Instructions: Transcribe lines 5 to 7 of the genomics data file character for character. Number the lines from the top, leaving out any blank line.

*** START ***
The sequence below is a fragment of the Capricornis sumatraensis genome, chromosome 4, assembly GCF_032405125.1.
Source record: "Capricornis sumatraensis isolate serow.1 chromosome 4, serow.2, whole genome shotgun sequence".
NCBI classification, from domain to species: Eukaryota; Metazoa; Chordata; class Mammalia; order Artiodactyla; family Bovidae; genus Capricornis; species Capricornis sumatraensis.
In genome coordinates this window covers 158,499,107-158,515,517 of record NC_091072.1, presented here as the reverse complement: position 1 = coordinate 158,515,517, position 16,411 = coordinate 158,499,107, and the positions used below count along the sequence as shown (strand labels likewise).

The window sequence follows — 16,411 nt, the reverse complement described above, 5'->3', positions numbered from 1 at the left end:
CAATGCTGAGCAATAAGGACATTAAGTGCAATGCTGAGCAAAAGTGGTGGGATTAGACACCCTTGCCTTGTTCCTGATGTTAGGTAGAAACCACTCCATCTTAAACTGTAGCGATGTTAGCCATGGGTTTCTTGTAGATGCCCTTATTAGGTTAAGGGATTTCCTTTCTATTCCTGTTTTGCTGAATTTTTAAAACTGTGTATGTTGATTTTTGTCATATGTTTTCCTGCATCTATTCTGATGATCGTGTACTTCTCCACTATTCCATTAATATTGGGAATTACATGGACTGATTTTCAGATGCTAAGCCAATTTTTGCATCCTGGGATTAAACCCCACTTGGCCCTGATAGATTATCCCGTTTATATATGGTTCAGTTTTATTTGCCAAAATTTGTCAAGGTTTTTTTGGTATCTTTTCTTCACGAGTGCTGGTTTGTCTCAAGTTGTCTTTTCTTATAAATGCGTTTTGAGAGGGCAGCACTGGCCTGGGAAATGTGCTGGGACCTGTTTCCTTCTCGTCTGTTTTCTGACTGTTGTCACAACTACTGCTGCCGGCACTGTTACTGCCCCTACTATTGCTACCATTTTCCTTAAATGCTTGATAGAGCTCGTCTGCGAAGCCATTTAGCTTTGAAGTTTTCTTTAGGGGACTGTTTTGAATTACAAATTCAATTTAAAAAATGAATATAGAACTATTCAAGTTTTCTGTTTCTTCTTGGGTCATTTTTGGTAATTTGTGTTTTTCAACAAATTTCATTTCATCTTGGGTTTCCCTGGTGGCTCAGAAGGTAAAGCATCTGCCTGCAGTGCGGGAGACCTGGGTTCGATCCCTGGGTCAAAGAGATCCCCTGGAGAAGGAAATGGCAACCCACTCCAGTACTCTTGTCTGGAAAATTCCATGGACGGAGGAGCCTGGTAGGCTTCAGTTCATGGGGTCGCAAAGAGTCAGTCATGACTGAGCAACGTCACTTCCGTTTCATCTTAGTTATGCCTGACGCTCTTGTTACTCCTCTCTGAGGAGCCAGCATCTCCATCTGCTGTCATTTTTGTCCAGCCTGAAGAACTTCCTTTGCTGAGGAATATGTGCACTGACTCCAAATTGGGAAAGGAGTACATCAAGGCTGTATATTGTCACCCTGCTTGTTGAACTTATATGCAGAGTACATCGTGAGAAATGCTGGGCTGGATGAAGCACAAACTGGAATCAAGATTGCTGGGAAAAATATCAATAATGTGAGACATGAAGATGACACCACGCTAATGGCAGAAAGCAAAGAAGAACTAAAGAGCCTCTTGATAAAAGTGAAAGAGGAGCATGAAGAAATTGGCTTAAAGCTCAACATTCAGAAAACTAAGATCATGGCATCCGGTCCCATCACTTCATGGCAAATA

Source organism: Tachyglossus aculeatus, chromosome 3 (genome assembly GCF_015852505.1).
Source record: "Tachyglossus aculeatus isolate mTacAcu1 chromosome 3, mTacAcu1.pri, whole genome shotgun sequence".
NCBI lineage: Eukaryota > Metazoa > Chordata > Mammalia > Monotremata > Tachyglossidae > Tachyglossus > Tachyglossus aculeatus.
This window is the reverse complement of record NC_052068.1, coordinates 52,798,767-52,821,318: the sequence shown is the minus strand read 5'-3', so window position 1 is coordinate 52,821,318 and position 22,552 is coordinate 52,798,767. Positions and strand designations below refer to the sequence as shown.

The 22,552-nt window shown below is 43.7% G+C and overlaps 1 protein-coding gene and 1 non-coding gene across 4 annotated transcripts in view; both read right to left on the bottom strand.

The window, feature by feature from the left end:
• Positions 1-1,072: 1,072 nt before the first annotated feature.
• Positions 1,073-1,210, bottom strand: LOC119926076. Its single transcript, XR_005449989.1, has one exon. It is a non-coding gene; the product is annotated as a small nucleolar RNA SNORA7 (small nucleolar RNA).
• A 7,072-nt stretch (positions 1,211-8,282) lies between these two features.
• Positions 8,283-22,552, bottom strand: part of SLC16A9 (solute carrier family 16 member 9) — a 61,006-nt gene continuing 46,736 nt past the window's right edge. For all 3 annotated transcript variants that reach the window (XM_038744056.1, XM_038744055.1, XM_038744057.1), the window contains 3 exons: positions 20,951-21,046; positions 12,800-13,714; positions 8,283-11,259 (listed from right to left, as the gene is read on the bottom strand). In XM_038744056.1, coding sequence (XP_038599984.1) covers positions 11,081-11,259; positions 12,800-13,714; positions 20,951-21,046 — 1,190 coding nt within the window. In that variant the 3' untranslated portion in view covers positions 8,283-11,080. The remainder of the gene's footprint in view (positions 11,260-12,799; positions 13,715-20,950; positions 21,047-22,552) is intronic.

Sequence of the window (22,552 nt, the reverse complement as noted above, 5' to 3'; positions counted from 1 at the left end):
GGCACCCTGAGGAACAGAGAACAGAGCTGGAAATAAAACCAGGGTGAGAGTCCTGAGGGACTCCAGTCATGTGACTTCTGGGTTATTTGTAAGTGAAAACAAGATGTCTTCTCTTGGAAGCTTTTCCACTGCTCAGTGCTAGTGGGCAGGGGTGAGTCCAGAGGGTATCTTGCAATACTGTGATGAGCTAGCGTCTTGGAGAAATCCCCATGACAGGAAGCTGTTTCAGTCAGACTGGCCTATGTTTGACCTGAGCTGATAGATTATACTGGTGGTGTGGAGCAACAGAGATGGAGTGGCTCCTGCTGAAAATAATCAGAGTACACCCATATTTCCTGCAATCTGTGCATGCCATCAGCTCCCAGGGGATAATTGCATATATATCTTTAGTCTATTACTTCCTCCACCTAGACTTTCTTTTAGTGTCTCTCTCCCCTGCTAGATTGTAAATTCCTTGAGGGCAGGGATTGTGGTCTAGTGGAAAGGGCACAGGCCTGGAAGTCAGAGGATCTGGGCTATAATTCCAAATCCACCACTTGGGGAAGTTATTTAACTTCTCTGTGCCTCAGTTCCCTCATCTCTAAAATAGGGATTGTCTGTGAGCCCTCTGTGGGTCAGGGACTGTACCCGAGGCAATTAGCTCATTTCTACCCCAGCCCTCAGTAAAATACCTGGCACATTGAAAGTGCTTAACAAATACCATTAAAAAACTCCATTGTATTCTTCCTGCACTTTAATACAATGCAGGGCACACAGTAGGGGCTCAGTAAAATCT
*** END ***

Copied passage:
The window sequence follows — 16,411 nt, the reverse complement described above, 5'->3', positions numbered from 1 at the left end:
CAATGCTGAGCAATAAGGACATTAAGTGCAATGCTGAGCAAAAGTGGTGGGATTAGACACCCTTGCCTTGTTCCTGATGTTAGGTAGAAACCACTCCATCTTAAACTGTAGCGATGTTAGCCATGGGTTTCTTGTAGATGCCCTTATTAGGTTAAGGGATTTCCTTTCTATTCCTGTTTTGCTGAATTTTTAAAACTGTGTATGTTGATTTTTGTCATATGTTTTCCTGCATCTATTCTGATGATCGTGTACTTCTCCACTATTCCATTAATATTGGGAATTACATGGACTGATTTTCAGATGCTAAGCCAATTTTTGCATCCTGGGATTAAACCCCACTTGGCCCTGATAGATTATCCCGTTTATATATGGTTCAGTTTTATTTGCCAAAATTTGTCAAGGTTTTTTTGGTATCTTTTCTTCACGAGTGCTGGTTTGTCTCAAGTTGTCTTTTCTTATAAATGCGTTTTGAGAGGGCAGCACTGGCCTGGGAAATGTGCTGGGACCTGTTTCCTTCTCGTCTGTTTTCTGACTGTTGTCACAACTACTGCTGCCGGCACTGTTACTGCCCCTACTATTGCTACCATTTTCCTTAAATGCTTGATAGAGCTCGTCTGCGAAGCCATTTAGCTTTGAAGTTTTCTTTAGGGGACTGTTTTGAATTACAAATTCAATTTAAAAAATGAATATAGAACTATTCAAGTTTTCTGTTTCTTCTTGGGTCATTTTTGGTAATTTGTGTTTTTCAACAAATTTCATTTCATCTTGGGTTTCCCTGGTGGCTCAGAAGGTAAAGCATCTGCCTGCAGTGCGGGAGACCTGGGTTCGATCCCTGGGTCAAAGAGATCCCCTGGAGAAGGAAATGGCAACCCACTCCAGTACTCTTGTCTGGAAAATTCCATGGACGGAGGAGCCTGGTAGGCTTCAGTTCATGGGGTCGCAAAGAGTCAGTCATGACTGAGCAACGTCACTTCCGTTTCATCTTAGTTATGCCTGACGCTCTTGTTACTCCTCTCTGAGGAGCCAGCATCTCCATCTGCTGTCATTTTTGTCCAGCCTGAAGAACTTCCTTTGCTGAGGAATATGTGCACTGACTCCAAATTGGGAAAGGAGTACATCAAGGCTGTATATTGTCACCCTGCTTGTTGAACTTATATGCAGAGTACATCGTGAGAAATGCTGGGCTGGATGAAGCACAAACTGGAATCAAGATTGCTGGGAAAAATATCAATAATGTGAGACATGAAGATGACACCACGCTAATGGCAGAAAGCAAAGAAGAACTAAAGAGCCTCTTGATAAAAGTGAAAGAGGAGCATGAAGAAATTGGCTTAAAGCTCAACATTCAGAAAACTAAGATCATGGCATCCGGTCCCATCACTTCATGGCAAATA

Source organism: Tachyglossus aculeatus, chromosome 3 (genome assembly GCF_015852505.1).